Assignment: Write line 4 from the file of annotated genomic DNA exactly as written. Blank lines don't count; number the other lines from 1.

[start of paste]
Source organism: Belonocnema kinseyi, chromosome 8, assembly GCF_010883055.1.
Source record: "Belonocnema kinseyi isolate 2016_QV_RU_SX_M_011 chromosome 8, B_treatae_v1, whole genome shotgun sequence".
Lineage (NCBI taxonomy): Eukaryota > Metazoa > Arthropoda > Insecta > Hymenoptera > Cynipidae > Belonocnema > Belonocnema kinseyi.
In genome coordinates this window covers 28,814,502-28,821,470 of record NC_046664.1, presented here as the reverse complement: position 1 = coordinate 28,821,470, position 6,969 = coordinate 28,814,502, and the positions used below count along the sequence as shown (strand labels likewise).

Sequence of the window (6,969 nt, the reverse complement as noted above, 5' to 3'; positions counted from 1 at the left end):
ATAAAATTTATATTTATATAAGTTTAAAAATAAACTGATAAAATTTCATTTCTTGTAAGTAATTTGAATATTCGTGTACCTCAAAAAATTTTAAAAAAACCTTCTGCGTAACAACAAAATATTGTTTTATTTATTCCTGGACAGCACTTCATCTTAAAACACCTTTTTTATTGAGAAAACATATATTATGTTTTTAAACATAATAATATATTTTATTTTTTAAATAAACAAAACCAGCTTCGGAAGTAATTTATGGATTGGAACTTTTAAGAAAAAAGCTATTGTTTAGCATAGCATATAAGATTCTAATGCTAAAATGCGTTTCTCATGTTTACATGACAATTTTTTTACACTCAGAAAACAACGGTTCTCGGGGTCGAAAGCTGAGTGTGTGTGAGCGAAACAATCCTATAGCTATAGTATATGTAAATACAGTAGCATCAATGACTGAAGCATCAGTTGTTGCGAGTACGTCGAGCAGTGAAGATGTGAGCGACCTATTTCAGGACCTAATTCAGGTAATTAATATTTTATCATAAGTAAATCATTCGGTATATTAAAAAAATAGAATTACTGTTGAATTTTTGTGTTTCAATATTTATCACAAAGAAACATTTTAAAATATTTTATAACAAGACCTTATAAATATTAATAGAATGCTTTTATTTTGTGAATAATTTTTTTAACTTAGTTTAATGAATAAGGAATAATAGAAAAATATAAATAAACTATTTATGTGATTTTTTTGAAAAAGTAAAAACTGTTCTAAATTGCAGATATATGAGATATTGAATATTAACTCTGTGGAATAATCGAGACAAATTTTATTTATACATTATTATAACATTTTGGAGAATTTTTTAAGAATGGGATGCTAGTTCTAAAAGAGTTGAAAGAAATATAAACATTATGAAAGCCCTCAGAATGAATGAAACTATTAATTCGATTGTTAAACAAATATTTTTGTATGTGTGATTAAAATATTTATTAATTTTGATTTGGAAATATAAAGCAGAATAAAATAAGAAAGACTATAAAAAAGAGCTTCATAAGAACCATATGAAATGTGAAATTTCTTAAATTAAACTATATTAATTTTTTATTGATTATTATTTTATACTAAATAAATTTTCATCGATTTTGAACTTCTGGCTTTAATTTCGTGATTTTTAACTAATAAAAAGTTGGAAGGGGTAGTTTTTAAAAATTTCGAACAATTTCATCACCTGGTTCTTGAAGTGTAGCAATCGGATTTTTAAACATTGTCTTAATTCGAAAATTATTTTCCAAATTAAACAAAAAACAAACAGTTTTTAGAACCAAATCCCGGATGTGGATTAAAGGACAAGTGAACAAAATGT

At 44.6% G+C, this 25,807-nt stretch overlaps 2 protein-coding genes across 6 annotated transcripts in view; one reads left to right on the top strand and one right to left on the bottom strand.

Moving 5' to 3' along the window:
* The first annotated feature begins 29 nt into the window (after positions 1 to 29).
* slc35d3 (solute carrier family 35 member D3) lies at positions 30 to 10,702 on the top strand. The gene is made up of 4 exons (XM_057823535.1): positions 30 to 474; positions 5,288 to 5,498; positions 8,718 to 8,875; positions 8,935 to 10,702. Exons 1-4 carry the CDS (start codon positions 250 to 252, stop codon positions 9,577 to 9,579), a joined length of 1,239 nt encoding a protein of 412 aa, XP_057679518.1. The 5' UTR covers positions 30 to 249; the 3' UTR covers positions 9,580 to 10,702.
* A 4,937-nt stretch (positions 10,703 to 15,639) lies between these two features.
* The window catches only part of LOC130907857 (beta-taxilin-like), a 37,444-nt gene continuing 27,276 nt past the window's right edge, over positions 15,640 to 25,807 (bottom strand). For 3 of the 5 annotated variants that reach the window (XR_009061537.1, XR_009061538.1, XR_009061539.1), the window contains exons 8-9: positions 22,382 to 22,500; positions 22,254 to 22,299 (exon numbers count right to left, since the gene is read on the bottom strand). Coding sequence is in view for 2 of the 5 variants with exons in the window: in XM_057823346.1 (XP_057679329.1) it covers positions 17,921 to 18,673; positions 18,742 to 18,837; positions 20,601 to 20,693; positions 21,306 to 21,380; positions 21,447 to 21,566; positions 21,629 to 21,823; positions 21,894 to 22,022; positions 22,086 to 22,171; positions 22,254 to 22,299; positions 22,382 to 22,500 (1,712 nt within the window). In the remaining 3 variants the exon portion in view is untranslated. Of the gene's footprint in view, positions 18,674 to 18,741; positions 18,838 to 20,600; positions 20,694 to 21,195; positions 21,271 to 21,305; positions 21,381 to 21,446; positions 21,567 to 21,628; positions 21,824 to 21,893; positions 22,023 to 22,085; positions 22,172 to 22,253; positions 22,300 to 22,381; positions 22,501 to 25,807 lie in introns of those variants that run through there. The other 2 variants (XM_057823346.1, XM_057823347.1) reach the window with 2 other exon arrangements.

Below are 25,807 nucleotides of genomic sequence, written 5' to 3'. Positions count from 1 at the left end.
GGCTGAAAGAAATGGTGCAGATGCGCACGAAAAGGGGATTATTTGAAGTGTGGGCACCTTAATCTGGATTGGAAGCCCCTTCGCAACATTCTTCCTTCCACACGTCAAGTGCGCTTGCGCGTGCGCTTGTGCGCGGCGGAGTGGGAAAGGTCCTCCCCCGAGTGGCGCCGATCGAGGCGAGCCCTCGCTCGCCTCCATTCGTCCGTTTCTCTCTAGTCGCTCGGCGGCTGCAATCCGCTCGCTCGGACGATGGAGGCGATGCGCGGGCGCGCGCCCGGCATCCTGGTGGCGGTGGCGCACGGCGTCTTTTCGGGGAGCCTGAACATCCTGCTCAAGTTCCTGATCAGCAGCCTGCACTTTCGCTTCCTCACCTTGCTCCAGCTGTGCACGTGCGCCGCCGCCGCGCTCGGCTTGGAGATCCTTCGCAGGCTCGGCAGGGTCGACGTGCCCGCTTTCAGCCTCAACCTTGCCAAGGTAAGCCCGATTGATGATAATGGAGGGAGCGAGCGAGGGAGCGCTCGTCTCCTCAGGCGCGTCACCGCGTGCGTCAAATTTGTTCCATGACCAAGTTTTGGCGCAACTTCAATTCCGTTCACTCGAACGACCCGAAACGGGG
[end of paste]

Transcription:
In genome coordinates this window covers 28,814,502-28,821,470 of record NC_046664.1, presented here as the reverse complement: position 1 = coordinate 28,821,470, position 6,969 = coordinate 28,814,502, and the positions used below count along the sequence as shown (strand labels likewise).